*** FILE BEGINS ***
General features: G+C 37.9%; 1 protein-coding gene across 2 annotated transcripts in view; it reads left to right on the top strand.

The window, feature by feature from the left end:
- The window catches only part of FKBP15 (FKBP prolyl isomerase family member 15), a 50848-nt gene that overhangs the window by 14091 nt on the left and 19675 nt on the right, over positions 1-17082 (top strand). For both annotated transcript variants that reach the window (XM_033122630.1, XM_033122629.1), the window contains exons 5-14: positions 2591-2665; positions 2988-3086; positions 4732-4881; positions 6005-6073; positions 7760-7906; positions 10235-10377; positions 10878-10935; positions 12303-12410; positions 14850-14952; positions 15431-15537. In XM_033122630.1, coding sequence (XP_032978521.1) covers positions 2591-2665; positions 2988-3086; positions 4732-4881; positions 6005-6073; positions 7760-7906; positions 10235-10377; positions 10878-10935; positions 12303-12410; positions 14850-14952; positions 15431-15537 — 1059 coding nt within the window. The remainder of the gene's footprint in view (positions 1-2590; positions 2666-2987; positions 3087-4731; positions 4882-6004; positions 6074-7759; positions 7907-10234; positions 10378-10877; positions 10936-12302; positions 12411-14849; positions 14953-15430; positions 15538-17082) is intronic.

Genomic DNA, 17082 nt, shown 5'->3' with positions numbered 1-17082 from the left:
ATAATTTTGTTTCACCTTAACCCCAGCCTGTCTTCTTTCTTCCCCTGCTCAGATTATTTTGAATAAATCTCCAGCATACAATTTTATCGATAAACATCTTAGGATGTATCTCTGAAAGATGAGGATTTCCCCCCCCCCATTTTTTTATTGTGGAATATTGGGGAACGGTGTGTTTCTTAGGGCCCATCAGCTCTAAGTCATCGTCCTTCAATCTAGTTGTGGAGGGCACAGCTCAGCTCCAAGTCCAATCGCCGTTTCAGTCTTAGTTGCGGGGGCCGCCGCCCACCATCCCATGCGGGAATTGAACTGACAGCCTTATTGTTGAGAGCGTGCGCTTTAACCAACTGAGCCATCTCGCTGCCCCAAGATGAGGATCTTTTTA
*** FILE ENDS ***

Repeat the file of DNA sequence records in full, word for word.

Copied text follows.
General features: G+C 37.9%; 1 protein-coding gene across 2 annotated transcripts in view; it reads left to right on the top strand.

The window, feature by feature from the left end:
- The window catches only part of FKBP15 (FKBP prolyl isomerase family member 15), a 50848-nt gene that overhangs the window by 14091 nt on the left and 19675 nt on the right, over positions 1-17082 (top strand). For both annotated transcript variants that reach the window (XM_033122630.1, XM_033122629.1), the window contains exons 5-14: positions 2591-2665; positions 2988-3086; positions 4732-4881; positions 6005-6073; positions 7760-7906; positions 10235-10377; positions 10878-10935; positions 12303-12410; positions 14850-14952; positions 15431-15537. In XM_033122630.1, coding sequence (XP_032978521.1) covers positions 2591-2665; positions 2988-3086; positions 4732-4881; positions 6005-6073; positions 7760-7906; positions 10235-10377; positions 10878-10935; positions 12303-12410; positions 14850-14952; positions 15431-15537 — 1059 coding nt within the window. The remainder of the gene's footprint in view (positions 1-2590; positions 2666-2987; positions 3087-4731; positions 4882-6004; positions 6074-7759; positions 7907-10234; positions 10378-10877; positions 10936-12302; positions 12411-14849; positions 14953-15430; positions 15538-17082) is intronic.

Genomic DNA, 17082 nt, shown 5'->3' with positions numbered 1-17082 from the left:
ATAATTTTGTTTCACCTTAACCCCAGCCTGTCTTCTTTCTTCCCCTGCTCAGATTATTTTGAATAAATCTCCAGCATACAATTTTATCGATAAACATCTTAGGATGTATCTCTGAAAGATGAGGATTTCCCCCCCCCCATTTTTTTATTGTGGAATATTGGGGAACGGTGTGTTTCTTAGGGCCCATCAGCTCTAAGTCATCGTCCTTCAATCTAGTTGTGGAGGGCACAGCTCAGCTCCAAGTCCAATCGCCGTTTCAGTCTTAGTTGCGGGGGCCGCCGCCCACCATCCCATGCGGGAATTGAACTGACAGCCTTATTGTTGAGAGCGTGCGCTTTAACCAACTGAGCCATCTCGCTGCCCCAAGATGAGGATCTTTTTA